Alex Salmond has been urged to admit he misled voters during the 2014 independence referendum after the head of an SNP commission rejected his boast that oil revenues would have been a “bonus” rather than a necessity.
Andrew Wilson, a former SNP MSP and RBS economist, said that North Sea revenues had formed part of the “basis” of a separate Scotland’s finances rather than being an additional windfall as Mr Salmond repeatedly claimed.
He said that the commission, which has been charged by Nicola Sturgeon with building a credible economic case for independence, is assuming that the North Sea would produce zero tax revenues if she won a second referendum.
Unionist parties challenged the former First Minister to finally “own up” that he had misled Scots. Mr Salmond and Ms Sturgeon predicted a second oil boom and their White Paper forecast between £6.8 billion and £7.9 billion of revenues in the first year of independence.
The former First Minister claimed that North Sea revenues would be a “bonus” for a separate Scotland because there would be enough money from other sources to fund public spending. He said there would be additional sums that could be diverted into an oil fund.
However, even in 2014, when the oil price was more than $100 per barrel, Scotland had a significant annual deficit. This has since grown to £15 billion, proportionally more than double the UK figure and even higher than Greece’s.
SNP lied about oil in independence referendum. We always knew that, good that they now admit it https://t.co/m4CmYTvCDP— Murdo Fraser (@murdo_fraser) March 6, 2017
Murdo Fraser, the Scottish Tories’ Shadow Finance Minister, said: “The full scale of Alex Salmond's bluster and evasion in the 2014 referendum campaign is finally being exposed.
“Mr Salmond has never admitted he tried to mislead people on oil during the 2014 referendum. Now that even his own SNP colleagues are owning up, it is time he did so himself.”
He challenged the Nationalists to spell out which taxes they would increase and public services they would cut to close the deficit in a separate Scotland.
Jackie Baillie, Scottish Labour’s economy spokesman, said her party “warned time and again during the 2014 referendum about the SNP’s rose-tinted fantasy of an independent Scotland’s finances.”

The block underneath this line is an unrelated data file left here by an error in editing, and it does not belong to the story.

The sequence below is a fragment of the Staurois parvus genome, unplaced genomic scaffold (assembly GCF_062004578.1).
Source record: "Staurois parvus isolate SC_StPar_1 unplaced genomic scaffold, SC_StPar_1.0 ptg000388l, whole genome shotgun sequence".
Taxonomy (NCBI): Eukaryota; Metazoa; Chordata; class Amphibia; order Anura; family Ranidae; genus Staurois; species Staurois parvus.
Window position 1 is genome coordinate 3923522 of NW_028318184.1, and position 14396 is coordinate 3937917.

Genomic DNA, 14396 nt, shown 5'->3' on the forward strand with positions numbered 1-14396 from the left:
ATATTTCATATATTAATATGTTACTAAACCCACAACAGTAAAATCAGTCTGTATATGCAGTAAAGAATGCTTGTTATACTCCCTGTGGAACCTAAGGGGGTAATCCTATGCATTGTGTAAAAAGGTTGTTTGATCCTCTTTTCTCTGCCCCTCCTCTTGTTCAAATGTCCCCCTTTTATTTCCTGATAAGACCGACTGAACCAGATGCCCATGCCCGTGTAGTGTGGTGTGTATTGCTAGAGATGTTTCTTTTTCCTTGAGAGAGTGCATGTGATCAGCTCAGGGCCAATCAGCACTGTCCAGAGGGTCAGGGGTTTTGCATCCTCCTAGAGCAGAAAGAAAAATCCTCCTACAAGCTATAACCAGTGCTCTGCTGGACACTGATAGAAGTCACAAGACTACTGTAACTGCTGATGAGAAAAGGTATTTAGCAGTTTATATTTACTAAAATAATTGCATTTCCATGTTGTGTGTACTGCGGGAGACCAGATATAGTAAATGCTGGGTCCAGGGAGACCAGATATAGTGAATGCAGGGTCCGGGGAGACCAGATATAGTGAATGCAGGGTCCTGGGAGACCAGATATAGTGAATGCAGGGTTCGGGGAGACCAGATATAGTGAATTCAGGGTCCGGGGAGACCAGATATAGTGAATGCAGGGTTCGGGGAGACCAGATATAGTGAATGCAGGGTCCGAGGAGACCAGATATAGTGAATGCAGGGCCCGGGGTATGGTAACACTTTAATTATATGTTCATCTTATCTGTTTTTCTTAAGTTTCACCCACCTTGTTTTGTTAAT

She added: “Time and again we were told we were talking Scotland down. But now the SNP’s own economics guru has admitted promises of a land of milk and honey were a figment of Alex Salmond’s imagination.”
Ms Sturgeon appointed Mr Wilson’s commission to examine how the deficit could be reduced if Scotland’s sluggish economic growth rate was increased.
The former RBS economist told the BBC: “I think people – if one was critical of the 2014 campaign – you know, for example, they would argue that oil was a bonus and not the basis, but we did have oil baked into the numbers and it was indeed a basis."
He added: “So I can say with some certainty in terms of our own work that we'll assume for the purposes of our projections that oil is producing zero revenues and therefore treat any revenues that we get from oil as a proper windfall to be used on intergenerational projects rather than spent on spending today."
He said he did not think a second independence campaign would explicitly be arguing that there would be "short-term pain but long-term gain" following a Yes vote.
But he argued that oil was not a “particularly helpful argument” for the Nationalists to make as it suggests there is a “free lunch and that we won't have to work.”
Mr Wilson argued it was “imperative” that a separate Scotland retains full access to both the UK and EU single markets. However, constitutional experts have warned it would have to choose between them after Brexit.
An SNP spokesman said: “Instead of rejoicing in the downturn affecting the North sea oil industry and the jobs affected by it, the Scottish Tories should be lobbying for support for the industry in this week’s UK Budget.
“The North Sea industry will be an important one for years to come, but the biggest threat to Scotland’s prosperity, jobs and livelihoods comes from a Tory hard Brexit, which threatens to take us off an economic cliff edge.”